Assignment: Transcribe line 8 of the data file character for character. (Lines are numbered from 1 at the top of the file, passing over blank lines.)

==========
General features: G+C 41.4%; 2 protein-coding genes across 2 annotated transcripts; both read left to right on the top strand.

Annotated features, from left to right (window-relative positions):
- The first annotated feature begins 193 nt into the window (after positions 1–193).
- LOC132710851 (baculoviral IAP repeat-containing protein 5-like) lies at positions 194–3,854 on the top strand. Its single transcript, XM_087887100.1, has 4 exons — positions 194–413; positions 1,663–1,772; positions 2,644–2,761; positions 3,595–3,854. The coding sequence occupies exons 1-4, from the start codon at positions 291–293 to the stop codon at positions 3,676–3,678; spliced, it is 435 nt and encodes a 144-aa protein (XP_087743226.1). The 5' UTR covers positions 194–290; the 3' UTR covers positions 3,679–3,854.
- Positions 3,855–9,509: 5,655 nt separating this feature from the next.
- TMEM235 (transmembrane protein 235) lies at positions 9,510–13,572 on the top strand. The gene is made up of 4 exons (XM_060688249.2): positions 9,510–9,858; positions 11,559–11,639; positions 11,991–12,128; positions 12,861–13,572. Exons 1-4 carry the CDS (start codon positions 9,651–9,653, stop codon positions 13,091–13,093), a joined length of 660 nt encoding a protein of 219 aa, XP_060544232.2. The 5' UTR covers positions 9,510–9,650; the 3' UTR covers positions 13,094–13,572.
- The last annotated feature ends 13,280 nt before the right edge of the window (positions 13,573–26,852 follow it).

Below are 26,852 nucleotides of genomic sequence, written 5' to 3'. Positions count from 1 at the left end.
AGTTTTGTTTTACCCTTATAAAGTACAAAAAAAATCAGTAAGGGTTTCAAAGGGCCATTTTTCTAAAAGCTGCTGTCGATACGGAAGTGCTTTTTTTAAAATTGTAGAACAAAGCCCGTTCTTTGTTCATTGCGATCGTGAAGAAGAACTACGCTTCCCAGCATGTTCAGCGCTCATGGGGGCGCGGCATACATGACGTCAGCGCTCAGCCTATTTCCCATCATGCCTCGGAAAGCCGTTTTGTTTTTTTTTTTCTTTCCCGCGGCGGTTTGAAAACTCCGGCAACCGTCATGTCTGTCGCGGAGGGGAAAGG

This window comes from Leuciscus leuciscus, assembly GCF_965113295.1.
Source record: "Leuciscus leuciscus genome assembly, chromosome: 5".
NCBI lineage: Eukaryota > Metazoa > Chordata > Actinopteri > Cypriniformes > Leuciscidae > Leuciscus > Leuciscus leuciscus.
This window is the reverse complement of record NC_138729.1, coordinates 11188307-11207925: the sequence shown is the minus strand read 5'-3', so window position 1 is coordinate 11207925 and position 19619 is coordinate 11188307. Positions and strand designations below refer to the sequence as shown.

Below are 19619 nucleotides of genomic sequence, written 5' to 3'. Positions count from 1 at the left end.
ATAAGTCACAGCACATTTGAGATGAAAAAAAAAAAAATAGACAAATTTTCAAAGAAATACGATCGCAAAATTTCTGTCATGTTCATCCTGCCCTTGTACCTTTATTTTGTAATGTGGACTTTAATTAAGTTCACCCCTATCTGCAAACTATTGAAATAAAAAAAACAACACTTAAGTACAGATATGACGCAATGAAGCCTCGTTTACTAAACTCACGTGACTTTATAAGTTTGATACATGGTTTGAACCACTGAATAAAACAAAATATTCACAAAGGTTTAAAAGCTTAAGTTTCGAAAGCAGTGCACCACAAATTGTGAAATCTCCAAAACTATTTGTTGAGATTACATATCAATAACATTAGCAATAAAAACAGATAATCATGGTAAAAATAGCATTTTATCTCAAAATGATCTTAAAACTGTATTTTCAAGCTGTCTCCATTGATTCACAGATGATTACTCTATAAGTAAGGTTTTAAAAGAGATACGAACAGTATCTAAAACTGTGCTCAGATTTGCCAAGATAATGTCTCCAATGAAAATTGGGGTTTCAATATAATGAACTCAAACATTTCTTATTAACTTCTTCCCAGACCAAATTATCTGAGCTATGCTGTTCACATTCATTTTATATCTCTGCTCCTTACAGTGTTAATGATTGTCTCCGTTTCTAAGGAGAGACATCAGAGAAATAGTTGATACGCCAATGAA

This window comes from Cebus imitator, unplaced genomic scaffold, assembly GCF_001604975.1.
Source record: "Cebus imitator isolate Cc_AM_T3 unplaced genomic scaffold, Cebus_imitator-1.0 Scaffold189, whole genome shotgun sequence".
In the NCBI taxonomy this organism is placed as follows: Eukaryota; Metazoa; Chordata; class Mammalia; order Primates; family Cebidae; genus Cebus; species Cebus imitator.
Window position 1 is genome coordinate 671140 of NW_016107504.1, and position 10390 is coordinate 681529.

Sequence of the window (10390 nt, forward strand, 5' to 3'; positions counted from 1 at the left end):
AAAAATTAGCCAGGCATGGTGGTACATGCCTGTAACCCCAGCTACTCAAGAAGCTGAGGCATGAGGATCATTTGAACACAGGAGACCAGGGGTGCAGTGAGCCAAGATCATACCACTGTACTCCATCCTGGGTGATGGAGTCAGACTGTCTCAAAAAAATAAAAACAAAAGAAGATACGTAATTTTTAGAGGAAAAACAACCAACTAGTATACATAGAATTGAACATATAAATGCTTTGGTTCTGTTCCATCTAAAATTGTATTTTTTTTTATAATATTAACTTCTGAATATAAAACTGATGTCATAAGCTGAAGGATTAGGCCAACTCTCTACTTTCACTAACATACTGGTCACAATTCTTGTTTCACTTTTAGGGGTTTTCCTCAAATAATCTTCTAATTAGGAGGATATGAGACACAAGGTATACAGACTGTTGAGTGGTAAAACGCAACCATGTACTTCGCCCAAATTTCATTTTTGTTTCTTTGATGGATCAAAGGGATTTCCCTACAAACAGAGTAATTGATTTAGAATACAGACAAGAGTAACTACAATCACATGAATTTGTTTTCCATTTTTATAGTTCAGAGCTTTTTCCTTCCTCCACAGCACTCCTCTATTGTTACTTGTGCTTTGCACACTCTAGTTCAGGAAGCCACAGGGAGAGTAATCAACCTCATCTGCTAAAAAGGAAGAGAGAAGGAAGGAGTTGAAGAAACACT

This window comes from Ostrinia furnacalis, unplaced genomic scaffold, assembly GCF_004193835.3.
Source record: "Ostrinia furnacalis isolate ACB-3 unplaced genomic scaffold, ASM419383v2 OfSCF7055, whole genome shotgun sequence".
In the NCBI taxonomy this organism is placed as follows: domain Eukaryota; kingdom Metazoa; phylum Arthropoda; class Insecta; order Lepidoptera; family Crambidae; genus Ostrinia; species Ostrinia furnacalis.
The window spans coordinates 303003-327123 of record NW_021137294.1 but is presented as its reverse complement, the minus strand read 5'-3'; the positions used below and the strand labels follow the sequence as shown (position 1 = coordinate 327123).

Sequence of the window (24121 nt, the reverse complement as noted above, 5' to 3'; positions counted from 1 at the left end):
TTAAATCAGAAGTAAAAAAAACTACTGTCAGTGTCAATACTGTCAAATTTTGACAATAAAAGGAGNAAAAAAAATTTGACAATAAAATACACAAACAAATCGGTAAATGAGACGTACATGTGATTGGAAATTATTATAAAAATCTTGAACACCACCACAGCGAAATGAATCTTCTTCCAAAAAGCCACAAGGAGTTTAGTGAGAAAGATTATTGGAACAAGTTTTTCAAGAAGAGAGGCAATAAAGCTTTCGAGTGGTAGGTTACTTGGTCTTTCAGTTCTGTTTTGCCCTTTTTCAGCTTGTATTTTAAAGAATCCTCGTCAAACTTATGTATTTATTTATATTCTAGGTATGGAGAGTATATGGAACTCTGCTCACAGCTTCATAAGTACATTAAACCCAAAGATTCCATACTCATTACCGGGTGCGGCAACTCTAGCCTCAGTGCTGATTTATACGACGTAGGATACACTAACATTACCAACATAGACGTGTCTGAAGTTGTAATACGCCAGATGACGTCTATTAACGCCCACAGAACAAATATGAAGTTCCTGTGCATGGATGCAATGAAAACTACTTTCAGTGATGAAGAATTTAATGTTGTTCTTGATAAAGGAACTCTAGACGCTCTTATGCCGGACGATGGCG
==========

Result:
Below are 26,852 nucleotides of genomic sequence, written 5' to 3'. Positions count from 1 at the left end.